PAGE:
Chinese scientists have logged a record number of giant panda births in captivity this year through improved artificial insemination techniques and better understanding of how the reclusive but universally appealing creature lives and mates.
The result of hard science by no-nonsense researchers, the increased birthrate is good news for the many children and soft-hearted adults around the world who delight in the sight of pandas, with their distinctive black and white fur, sitting back and tranquilly munching on bamboo leaves.
The pandas slouching about their compound here at the Chengdu Giant Panda Breeding Research Base in central China's Sichuan province did not seem particularly moved by their species' accomplishment. But at least 19 pandas were born — and have survived — this season in a pair of Chinese research facilities, officials said, the highest number since scientists here and abroad began trying to foster reproduction of the endangered animal through artificial insemination about 40 years ago.
Several more were born in research centers and zoos in other countries, including twin cubs born Aug. 23 in the Adventure World Park Zoo in western Japan's Wakayama prefecture, of which only the female lived, and Tai Shan, a male cub who was born at Washington's National Zoo on July 9 and is reported to be thriving. In all, up to 25 giant pandas were born and survived in captivity around the world during this summer's birthing season, according to the State Forestry Administration and Chinese specialists.
A survey last year by the State Forestry Administration showed that the number of giant pandas living in the wild has also risen, to an estimated 1,590, up from 1,110 in the 1980s. Most roam the isolated hills of China's Sichuan, Gansu and Shaanxi provinces, eating bamboo and staying as far as they can from human beings. The population has grown over the last several years, scientists said, because the government has turned large parts of the panda's habitat into reserves where logging and farming are forbidden.
This marks a turnaround from the years when China's ever-expanding human population intruded on the hillsides where giant pandas live and breed, turning them into an endangered species. The panda, whose markings and chubby contours seem to invite cuddling, in fact is easily distressed by contact with human beings, research has shown, and it seems to thrive best when left alone among the bamboo stands of central China's misty mountains.
Partly for that reason, scientists for years have had trouble getting captive giant pandas to reproduce. With a limited number of males to choose from in captivity, picky females often resisted advances, they found, and males in contact with humans at zoos and research institutes seldom seemed to show much ardor. Fewer than a third of captive pandas have mated naturally.
As a result, intensive efforts have been under way since the 1960s to breed pandas by artificial insemination. As techniques and knowledge improve, the artificial route has begun to show better results, particularly since the turn of the century.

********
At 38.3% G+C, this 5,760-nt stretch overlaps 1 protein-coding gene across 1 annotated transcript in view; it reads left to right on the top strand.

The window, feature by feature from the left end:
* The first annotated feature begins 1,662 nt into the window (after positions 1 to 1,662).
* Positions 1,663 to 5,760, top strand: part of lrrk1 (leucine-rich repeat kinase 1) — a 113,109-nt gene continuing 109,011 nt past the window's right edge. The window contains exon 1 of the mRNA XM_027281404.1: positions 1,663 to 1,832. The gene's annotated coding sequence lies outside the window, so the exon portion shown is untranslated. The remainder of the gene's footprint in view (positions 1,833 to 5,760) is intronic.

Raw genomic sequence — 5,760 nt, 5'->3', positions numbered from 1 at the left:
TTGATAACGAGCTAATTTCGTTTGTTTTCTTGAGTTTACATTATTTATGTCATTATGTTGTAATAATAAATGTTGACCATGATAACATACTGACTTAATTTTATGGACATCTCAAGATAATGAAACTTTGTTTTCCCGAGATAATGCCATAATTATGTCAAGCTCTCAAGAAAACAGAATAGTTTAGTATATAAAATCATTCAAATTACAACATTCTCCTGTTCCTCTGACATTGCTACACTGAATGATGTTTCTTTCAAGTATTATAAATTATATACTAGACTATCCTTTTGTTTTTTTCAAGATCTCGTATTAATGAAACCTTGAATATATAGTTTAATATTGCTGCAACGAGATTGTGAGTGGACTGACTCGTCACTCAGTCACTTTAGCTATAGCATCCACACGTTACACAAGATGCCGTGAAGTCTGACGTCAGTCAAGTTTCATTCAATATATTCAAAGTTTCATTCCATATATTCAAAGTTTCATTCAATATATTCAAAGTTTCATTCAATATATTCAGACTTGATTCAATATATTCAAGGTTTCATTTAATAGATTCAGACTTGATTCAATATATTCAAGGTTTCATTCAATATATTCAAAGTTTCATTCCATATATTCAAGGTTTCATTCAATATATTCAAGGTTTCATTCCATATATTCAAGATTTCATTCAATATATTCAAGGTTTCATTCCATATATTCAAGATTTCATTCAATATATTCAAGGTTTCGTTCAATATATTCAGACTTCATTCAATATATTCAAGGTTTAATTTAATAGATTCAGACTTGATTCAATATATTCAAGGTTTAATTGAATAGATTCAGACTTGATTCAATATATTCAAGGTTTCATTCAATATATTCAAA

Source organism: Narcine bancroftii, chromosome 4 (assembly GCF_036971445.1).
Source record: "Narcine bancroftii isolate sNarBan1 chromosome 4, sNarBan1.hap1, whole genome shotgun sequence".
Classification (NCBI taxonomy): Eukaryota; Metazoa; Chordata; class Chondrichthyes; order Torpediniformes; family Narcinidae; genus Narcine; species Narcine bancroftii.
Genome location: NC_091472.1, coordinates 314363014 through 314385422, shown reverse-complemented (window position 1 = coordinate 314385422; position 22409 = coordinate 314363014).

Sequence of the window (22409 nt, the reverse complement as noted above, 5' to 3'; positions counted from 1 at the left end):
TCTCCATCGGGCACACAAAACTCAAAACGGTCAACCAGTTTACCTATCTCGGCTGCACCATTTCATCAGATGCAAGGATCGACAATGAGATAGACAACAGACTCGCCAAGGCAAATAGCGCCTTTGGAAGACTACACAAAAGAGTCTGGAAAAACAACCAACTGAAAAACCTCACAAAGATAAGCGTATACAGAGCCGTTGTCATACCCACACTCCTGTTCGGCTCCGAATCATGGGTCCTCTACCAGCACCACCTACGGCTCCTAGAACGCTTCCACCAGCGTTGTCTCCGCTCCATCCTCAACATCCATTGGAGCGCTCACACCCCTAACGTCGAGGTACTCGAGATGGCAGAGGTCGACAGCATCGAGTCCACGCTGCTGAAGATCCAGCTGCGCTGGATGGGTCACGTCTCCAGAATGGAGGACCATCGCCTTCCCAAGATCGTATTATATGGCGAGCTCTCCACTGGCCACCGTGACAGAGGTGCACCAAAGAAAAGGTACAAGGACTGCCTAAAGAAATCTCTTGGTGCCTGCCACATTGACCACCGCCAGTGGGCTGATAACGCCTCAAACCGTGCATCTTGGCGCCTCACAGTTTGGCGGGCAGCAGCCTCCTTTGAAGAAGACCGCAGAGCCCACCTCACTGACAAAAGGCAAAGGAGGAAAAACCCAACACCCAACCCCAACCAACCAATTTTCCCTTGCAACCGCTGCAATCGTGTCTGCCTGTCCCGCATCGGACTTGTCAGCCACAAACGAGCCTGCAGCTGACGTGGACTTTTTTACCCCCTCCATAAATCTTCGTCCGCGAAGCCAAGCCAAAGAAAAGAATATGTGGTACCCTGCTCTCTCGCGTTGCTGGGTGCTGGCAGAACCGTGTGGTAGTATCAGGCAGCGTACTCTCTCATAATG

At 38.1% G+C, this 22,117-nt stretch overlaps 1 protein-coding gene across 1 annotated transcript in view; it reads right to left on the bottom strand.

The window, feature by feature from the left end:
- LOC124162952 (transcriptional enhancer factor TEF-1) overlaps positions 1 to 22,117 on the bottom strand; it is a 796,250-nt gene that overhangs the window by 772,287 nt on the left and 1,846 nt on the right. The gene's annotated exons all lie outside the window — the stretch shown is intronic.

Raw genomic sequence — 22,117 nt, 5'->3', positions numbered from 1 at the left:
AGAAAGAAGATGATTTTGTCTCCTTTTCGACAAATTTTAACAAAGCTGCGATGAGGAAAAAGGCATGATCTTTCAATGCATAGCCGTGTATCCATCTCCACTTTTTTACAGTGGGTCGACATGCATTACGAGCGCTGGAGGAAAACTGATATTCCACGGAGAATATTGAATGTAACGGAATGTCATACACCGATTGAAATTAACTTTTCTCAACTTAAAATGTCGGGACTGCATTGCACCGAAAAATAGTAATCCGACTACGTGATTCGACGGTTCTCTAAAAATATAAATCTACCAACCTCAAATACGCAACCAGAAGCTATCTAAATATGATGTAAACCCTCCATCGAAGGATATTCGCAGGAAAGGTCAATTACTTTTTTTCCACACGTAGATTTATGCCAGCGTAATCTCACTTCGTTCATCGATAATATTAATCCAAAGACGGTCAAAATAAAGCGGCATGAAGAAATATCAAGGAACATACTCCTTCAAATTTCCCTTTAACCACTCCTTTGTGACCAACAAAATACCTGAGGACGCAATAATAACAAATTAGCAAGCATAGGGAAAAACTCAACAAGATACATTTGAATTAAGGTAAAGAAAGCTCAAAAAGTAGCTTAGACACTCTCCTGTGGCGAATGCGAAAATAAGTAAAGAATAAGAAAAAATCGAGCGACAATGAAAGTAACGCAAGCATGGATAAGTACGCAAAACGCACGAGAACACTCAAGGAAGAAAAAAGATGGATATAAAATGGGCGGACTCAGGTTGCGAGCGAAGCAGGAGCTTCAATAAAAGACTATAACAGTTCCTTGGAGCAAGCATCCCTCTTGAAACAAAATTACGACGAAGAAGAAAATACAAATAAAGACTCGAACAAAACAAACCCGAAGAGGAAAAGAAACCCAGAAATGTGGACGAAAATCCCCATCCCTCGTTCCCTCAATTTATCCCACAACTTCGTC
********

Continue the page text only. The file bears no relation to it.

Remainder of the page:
The Chengdu facility's director, Zhang Zhihe, held out the promise of repeating and perhaps improving on this year's productive season in coming years. "Gradually, from year to year, we have begun to know more about giant pandas, their genetic makeup, their habits, their nutrition and so on," he said in an interview. "And the more we know about them, the more we can help them reproduce."
Three of this year's births in China took place at Zhang's institute, which houses 48 pandas in a series of compounds strewn with bamboo stalks and built to resemble the hillsides where pandas live naturally. Sixteen other births, including two instances of twins, occurred at the Wolong Giant Panda Breeding and Research Center, a sister institute 80 miles northwest of Chengdu and nearer to the panda's natural habitat.
The biggest reason for this year's record and the hope of more high numbers in the future, Zhang said, is that a growing number of captive pandas are reaching mating age, 5 years old for females and 6 or 7 for males.
The broader the circle of possible suitors for each female, the higher the chances that she will accept a male for natural fecundation, said Zhang, a veterinarian and geneticist by training. And if artificial insemination is still necessary, as is likely, he added, the wider selection of males will mean a wider gene pool and stronger animals with a higher survival rate.
The goal, Zhang added, is to reach a point where the captive pandas reproduce naturally and become numerous and strong enough that they can be released into the wild. "But we still have a long way to go," he said, "because if we want to have a self-sustaining panda population, we need a bigger pool of individuals, because we need a relatively high genetic diversity."
A key step came in 1980, when scientists learned how to preserve the male's sperm by freezing it in liquid hydrogen. Since then, he said, they have little by little learned how to understand when the female is ready to conceive, a period of only a few days each year. The prospective mother emits a distinctive sound when she is ready, he added, and her sexual organs change color, turning red then white.
If conception occurs, baby pandas remain in gestation for 160 days, after which one or two cubs are born.